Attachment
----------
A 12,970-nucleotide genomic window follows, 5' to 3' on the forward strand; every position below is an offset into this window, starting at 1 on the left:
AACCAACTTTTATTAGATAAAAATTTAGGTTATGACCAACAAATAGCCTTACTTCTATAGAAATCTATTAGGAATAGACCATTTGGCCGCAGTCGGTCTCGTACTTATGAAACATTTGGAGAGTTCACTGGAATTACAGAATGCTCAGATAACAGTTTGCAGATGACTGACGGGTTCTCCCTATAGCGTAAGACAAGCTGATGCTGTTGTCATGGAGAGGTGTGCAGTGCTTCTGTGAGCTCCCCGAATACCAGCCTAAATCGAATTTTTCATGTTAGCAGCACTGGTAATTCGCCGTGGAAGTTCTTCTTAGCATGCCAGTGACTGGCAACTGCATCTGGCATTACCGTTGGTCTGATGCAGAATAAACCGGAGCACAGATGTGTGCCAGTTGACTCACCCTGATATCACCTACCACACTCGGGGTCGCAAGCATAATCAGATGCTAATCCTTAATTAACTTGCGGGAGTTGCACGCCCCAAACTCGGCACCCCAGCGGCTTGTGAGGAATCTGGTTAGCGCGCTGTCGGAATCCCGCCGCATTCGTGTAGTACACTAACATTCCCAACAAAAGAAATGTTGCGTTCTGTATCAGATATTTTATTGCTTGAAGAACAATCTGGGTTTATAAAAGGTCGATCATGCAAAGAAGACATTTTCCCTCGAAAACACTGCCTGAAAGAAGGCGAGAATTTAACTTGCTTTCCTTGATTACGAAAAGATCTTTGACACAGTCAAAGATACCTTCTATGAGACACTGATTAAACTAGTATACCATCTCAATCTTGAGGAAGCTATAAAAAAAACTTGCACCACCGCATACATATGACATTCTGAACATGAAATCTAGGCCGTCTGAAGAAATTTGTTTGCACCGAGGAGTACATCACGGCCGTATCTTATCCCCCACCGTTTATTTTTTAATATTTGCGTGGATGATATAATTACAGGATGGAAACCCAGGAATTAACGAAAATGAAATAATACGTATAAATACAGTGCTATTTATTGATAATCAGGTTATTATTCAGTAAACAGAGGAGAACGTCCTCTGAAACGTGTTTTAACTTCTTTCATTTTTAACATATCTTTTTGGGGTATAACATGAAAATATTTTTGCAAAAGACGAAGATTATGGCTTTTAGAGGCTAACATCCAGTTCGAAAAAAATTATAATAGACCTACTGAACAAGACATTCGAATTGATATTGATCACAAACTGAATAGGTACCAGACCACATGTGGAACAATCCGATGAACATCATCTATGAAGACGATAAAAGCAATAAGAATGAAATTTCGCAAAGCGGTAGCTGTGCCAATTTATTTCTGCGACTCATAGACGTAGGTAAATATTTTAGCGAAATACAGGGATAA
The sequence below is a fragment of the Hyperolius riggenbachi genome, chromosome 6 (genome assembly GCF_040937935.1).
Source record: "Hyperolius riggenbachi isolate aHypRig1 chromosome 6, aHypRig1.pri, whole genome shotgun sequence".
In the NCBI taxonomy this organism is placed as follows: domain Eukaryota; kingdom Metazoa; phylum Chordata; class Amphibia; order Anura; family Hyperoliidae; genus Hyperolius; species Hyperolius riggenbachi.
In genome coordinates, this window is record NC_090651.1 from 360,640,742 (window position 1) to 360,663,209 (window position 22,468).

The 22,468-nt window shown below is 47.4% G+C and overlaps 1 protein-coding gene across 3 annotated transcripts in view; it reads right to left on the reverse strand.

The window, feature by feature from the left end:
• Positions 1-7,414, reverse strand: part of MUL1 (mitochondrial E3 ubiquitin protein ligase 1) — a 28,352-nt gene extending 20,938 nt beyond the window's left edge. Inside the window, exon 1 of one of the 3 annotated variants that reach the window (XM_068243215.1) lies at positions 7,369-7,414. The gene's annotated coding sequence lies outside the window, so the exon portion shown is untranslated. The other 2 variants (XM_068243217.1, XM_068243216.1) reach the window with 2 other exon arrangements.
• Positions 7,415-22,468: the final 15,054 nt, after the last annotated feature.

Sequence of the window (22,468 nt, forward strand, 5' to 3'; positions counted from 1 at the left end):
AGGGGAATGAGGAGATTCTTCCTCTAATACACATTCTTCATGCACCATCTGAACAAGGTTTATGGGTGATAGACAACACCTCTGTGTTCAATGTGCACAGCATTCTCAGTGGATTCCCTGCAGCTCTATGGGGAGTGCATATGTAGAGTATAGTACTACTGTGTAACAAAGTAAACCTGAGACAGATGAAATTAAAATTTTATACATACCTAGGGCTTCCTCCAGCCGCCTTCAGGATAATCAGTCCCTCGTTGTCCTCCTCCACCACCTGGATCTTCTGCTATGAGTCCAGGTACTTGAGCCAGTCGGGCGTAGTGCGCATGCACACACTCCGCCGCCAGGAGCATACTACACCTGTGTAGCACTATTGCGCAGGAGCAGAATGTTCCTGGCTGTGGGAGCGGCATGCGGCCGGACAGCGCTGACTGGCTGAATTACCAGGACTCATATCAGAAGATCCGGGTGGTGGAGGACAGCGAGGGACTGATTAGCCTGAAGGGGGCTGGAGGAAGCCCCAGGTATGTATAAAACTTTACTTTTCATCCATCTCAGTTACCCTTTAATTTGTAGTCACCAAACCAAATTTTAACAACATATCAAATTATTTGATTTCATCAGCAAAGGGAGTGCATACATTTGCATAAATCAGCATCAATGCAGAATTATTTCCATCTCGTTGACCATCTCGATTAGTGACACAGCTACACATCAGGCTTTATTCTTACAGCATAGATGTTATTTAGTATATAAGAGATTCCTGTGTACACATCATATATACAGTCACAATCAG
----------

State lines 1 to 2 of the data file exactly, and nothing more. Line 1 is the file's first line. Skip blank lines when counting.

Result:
A 12,970-nucleotide genomic window follows, 5' to 3' on the forward strand; every position below is an offset into this window, starting at 1 on the left:
AACCAACTTTTATTAGATAAAAATTTAGGTTATGACCAACAAATAGCCTTACTTCTATAGAAATCTATTAGGAATAGACCATTTGGCCGCAGTCGGTCTCGTACTTATGAAACATTTGGAGAGTTCACTGGAATTACAGAATGCTCAGATAACAGTTTGCAGATGACTGACGGGTTCTCCCTATAGCGTAAGACAAGCTGATGCTGTTGTCATGGAGAGGTGTGCAGTGCTTCTGTGAGCTCCCCGAATACCAGCCTAAATCGAATTTTTCATGTTAGCAGCACTGGTAATTCGCCGTGGAAGTTCTTCTTAGCATGCCAGTGACTGGCAACTGCATCTGGCATTACCGTTGGTCTGATGCAGAATAAACCGGAGCACAGATGTGTGCCAGTTGACTCACCCTGATATCACCTACCACACTCGGGGTCGCAAGCATAATCAGATGCTAATCCTTAATTAACTTGCGGGAGTTGCACGCCCCAAACTCGGCACCCCAGCGGCTTGTGAGGAATCTGGTTAGCGCGCTGTCGGAATCCCGCCGCATTCGTGTAGTACACTAACATTCCCAACAAAAGAAATGTTGCGTTCTGTATCAGATATTTTATTGCTTGAAGAACAATCTGGGTTTATAAAAGGTCGATCATGCAAAGAAGACATTTTCCCTCGAAAACACTGCCTGAAAGAAGGCGAGAATTTAACTTGCTTTCCTTGATTACGAAAAGATCTTTGACACAGTCAAAGATACCTTCTATGAGACACTGATTAAACTAGTATACCATCTCAATCTTGAGGAAGCTATAAAAAAAACTTGCACCACCGCATACATATGACATTCTGAACATGAAATCTAGGCCGTCTGAAGAAATTTGTTTGCACCGAGGAGTACATCACGGCCGTATCTTATCCCCCACCGTTTATTTTTTAATATTTGCGTGGATGATATAATTACAGGATGGAAACCCAGGAATTAACGAAAATGAAATAATACGTATAAATACAGTGCTATTTATTGATAATCAGGTTATTATTCAGTAAACAGAGGAGAACGTCCTCTGAAACGTGTTTTAACTTCTTTCATTTTTAACATATCTTTTTGGGGTATAACATGAAAATATTTTTGCAAAAGACGAAGATTATGGCTTTTAGAGGCTAACATCCAGTTCGAAAAAAATTATAATAGACCTACTGAACAAGACATTCGAATTGATATTGATCACAAACTGAATAGGTACCAGACCACATGTGGAACAATCCGATGAACATCATCTATGAAGACGATAAAAGCAATAAGAATGAAATTTCGCAAAGCGGTAGCTGTGCCAATTTATTTCTGCGACTCATAGACGTAGGTAAATATTTTAGCGAAATACAGGGATAA